There are many authors that I like, even if their books have the same underlining theme. Nora Roberts, her books always have a strong female character, who sets off on her own, makes her own way and ends up falling in love with a man who thinks he needs to (fix/help/protect/tame) her. Stephen King, well all the books I have read, make me wonder how the guy sleeps at night. He takes the unknown or those questions you ask yourself late at night, or a dark road, and turns them real. Makes them known.
Jodi Picoult always has morals or ethics involved in her stories. She brings to light different sides to an issue so that you find yourself agreeing with both sides, or arguing a side. This was actually the first book where during the ethical/moral battle I was firmly on one side. Usually she is able to make me see both sides. I guess its because this is an issue I wouldn't or couldn't be swayed on.
In this amazing story. Zoe is a musical therapist who is married to Max who is a recovering alcoholic. They want children so bad but it never happens. They end up going through years of fertility treatments and years of failed attempts. They get so far into debt they don't see a way out. Finally Max has enough and divorces Zoe.
In the months following the divorce, Max goes through a lot of whiskey. After a car accident that nearly kills him, Max finds Jesus. Zoe goes through more medical hardships in the incurring months after the divorce. She finally finds love in a place she never imagined. In her best friend Vanessa. She wants to start try having children again, but Max, who has found religion, has decided that he doesn't want their eggs to go to her. He wants them to go to his good, God-fearing, Christian brother and his wife.
It turns into a huge legal battle. Religion over sexuality. Church vs State. Where do we draw the lines. Why do some people have to make it so hard, for others to be in love.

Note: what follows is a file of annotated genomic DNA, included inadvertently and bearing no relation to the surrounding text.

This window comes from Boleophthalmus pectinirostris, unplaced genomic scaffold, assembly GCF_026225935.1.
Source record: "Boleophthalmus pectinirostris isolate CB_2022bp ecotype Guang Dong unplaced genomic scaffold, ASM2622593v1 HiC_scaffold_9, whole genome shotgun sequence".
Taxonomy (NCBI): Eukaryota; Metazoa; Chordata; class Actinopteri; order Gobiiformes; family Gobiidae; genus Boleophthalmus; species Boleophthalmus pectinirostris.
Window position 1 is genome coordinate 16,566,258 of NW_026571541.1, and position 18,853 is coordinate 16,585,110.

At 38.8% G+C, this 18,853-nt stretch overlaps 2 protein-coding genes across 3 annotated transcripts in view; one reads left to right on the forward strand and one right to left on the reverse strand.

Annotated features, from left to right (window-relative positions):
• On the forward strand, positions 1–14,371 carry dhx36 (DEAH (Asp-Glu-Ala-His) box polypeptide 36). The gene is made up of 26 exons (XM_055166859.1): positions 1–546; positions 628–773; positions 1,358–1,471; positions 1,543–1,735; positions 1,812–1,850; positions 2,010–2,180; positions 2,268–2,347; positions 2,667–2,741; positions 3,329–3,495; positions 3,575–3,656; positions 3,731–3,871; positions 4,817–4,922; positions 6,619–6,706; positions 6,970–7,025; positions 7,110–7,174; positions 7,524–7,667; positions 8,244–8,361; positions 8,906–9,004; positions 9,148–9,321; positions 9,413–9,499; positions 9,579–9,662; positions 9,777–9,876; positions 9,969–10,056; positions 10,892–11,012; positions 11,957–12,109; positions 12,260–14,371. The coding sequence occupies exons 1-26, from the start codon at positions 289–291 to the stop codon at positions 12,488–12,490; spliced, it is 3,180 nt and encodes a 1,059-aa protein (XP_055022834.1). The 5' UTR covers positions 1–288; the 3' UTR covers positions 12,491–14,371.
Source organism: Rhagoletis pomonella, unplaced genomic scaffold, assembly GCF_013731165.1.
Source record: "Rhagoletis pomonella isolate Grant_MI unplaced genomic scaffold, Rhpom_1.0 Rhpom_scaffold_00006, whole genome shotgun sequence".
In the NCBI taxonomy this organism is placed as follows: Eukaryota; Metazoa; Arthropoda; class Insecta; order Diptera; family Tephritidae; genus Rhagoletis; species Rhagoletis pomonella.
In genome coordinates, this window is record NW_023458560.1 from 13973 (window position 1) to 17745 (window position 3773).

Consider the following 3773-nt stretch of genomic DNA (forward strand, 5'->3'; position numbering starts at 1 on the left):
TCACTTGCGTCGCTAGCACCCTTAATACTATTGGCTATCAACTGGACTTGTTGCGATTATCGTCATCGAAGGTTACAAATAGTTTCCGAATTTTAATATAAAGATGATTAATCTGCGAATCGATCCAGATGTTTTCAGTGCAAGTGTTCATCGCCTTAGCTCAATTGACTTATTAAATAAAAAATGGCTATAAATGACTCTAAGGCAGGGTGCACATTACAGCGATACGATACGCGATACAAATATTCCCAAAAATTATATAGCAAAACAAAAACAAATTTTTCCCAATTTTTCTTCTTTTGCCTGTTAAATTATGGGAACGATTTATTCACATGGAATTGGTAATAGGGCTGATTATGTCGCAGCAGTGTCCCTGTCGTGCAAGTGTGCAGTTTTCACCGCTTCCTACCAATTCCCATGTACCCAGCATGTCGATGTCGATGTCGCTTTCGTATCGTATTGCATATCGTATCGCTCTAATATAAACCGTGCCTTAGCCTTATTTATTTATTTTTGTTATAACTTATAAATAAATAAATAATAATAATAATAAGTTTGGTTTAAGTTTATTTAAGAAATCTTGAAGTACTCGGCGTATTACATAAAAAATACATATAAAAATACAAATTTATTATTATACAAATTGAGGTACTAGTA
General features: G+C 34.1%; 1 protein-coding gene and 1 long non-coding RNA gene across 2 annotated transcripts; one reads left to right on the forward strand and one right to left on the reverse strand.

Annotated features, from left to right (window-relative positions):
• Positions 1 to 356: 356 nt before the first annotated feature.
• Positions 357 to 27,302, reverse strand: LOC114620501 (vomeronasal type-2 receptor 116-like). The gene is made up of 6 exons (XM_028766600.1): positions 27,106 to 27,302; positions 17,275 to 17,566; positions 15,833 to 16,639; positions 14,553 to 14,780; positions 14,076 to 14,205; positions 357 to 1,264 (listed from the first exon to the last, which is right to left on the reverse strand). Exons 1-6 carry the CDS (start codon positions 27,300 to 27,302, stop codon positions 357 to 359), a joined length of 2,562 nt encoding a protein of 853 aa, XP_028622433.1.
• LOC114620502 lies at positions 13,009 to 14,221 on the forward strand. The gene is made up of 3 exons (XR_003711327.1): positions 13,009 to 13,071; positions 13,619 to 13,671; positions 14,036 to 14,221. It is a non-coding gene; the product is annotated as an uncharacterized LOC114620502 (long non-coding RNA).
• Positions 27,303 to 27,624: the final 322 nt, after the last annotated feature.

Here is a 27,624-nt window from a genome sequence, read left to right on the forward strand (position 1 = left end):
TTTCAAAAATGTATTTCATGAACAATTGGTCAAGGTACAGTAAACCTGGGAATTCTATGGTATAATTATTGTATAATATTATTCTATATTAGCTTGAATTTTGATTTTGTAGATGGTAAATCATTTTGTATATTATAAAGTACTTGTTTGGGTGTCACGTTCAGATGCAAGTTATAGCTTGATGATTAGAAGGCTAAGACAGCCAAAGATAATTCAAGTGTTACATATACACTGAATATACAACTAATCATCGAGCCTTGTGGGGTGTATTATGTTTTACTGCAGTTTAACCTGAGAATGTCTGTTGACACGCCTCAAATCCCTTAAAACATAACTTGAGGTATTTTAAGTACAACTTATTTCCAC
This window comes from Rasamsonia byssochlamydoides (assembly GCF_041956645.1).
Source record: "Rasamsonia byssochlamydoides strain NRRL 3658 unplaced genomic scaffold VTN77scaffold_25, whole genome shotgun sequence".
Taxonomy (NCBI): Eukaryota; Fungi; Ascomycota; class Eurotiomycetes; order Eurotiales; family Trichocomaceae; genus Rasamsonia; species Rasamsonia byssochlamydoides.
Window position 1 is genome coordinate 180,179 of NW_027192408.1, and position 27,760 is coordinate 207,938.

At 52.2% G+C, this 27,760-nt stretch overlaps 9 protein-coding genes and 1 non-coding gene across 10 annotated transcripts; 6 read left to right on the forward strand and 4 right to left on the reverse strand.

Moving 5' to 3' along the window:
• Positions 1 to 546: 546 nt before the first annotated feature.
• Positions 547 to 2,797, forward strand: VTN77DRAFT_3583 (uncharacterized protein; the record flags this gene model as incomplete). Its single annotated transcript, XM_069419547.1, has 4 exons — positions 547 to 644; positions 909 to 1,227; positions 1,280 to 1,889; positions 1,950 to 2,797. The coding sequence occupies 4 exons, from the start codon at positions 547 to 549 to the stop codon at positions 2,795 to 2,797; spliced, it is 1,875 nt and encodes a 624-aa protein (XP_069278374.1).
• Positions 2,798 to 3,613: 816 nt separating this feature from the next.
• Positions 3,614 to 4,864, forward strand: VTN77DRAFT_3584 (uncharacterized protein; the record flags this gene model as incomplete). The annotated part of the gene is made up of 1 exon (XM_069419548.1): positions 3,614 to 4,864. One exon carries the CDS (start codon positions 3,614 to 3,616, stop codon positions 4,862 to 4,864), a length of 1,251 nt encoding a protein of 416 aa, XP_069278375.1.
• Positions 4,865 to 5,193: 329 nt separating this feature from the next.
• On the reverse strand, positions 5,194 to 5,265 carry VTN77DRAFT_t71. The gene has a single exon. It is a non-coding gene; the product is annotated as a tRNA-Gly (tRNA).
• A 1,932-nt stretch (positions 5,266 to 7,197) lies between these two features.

This is story about all the different kinds of families. How not one is right, not one is perfect. The whole time I was reading this, I kept thinking, who says a Mother/Father family is so right? I am sure there are hundreds of social workers who take kids out of homes that have a mom AND a dad. Being gay doesn't make anyone better or worse. Just like being a Pieces doesn't make anyone better or worse. Someday, soon I hope, we will be a society that doesn't think in terms of gay and straight. Instead of sneering when we see same sex couples holding hands, we will smile because they are in love.
I think its wonderful that Jodi goes through so much research in her books. She really takes her time, gets her information right. It marks a good author. Its one thing to say oh I have this great idea and write it. Its another to say oh I have this great idea, let me make sure I have my facts straight!
I would recommend this book to anyone with a heart. If you believe music is the soul, read it. If you believe in gay rights, read it. If you have had fertility issues, or gone through the heartbreak of a stillborn and miscarriages, read it. If you just like a